Health Care Provider Definition

In an effort to ensure the public health system could maintain its necessary function during COVID-19 pandemic, the FFCRA allowed employers to exclude employees who are “health care providers” or “emergency responders” from eligibility for expanded FMLA leave and emergency paid sick leave.

The DOL took an expansive approach in defining “health care provider” in its initial FFCRA regulations to ensure health care operations would not be hampered, such as ensuring maintenance to health care facilities, trash collection, food services for hospital workers, and other similar services.  The District Court found this approach to be overly broad and, therefore, per the District Court’s order, the DOL opted to revise its definition of health care provider.  In the updated regulations, health care providers include employees who are health care providers under existing FMLA regulations and “any other employee who is capable of providing health care services such as diagnostic services, preventive services, treatment services, and other services that are integrated with and necessary to the provision of patient care and, if not provided would adversely impact patient care.”

This could include a variety of health care practitioners other than doctors, including nurses, nurse assistants, medical technicians, and laboratory technicians.  The preamble and rule provide numerous examples of what would constitute diagnostic, preventive or treatment services, and services integrated with these that are necessary for patient care, such as bathing, dressing, or feeding patients, among several others.  Food service professionals, IT professionals, building maintenance workers, HR professionals, or other individuals who do not provide health care services even though their work impacts health care services are no longer included in the definition of health care providers.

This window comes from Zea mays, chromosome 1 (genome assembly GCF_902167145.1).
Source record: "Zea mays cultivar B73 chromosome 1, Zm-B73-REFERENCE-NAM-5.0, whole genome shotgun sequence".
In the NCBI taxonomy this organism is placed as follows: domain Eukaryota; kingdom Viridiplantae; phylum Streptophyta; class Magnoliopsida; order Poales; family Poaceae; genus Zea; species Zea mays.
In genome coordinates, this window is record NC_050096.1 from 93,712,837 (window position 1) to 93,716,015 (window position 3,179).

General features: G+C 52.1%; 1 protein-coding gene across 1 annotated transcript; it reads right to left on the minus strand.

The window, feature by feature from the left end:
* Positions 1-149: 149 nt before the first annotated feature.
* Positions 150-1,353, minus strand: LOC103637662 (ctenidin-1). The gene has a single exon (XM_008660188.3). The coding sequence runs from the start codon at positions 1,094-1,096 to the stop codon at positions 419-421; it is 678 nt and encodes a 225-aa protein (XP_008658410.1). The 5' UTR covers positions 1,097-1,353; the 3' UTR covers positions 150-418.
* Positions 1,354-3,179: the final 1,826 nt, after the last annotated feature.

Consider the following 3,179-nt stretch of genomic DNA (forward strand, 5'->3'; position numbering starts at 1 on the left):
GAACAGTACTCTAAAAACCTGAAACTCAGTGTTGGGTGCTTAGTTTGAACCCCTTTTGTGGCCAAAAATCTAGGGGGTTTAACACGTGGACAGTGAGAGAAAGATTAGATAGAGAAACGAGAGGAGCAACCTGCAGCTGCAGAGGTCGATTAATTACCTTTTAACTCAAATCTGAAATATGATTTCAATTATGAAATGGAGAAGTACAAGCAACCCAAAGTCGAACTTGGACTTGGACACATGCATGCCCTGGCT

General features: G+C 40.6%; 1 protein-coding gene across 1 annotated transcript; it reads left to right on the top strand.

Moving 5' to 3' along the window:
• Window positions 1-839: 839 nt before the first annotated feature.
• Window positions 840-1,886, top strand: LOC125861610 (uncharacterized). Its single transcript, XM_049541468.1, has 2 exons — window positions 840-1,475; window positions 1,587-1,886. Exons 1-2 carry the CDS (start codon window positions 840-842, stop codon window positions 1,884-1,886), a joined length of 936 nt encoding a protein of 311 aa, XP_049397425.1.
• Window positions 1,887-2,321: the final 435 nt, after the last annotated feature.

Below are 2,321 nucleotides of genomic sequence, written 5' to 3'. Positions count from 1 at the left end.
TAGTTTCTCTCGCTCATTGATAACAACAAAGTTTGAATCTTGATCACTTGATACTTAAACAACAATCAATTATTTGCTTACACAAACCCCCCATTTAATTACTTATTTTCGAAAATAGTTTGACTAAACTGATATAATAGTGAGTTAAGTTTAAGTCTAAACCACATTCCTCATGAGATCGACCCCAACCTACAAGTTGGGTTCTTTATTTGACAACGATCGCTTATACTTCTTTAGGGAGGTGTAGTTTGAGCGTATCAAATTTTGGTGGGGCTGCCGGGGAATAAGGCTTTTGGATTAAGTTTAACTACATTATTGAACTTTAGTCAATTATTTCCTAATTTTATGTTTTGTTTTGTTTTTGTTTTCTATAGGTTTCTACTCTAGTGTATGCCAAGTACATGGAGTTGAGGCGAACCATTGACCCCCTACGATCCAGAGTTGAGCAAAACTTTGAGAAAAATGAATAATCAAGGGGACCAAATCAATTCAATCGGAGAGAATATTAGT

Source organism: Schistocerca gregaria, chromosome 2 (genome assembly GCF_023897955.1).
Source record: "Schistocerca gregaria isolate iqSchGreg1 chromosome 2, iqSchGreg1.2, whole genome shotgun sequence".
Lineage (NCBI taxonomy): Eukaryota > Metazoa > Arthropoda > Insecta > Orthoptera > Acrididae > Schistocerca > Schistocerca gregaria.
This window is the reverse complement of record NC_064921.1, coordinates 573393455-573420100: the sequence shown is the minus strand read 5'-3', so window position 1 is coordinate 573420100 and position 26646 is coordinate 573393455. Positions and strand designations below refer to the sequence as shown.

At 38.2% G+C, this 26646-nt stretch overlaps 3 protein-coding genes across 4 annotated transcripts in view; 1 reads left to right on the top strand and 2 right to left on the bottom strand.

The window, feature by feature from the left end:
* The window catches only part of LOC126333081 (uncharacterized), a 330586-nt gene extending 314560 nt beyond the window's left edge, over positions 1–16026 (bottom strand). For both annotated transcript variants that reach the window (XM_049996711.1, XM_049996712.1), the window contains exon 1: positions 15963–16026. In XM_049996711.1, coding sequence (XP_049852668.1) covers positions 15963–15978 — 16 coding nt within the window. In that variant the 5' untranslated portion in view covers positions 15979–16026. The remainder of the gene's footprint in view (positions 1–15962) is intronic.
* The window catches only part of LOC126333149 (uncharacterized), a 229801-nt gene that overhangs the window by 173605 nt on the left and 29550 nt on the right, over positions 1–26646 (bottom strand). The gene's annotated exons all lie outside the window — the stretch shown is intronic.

Employees falling within the new definition of health care provider can work in a variety of settings including, but not limited to, hospitals, clinics, doctor’s offices, medical schools, local health departments, nursing or retirement facilities, nursing homes, home health providers, laboratories, or pharmacies.

Notice of the Need for Leave

In the updated regulations, the DOL clarifies that notice of the need for emergency paid sick leave must be provided as soon as practicable (instead of before emergency sick leave is taken), which is consistent with the position the plaintiffs took when they challenged the original regulations.

Additionally, the DOL revised the regulations regarding notice of expanded FMLA leave.  For a foreseeable need to expanded FMLA leave, the employee must provide notice as soon as is practicable, which may mean the employee may have to provide advance notice of the need for leave if the facts and circumstances support prior notice.  Prior notice is not required for unforeseeable need for expanded FMLA leave.  Finally, the employer may require an employee to substantiate the need for leave as soon as practicable, which may be at the same time notice is provided.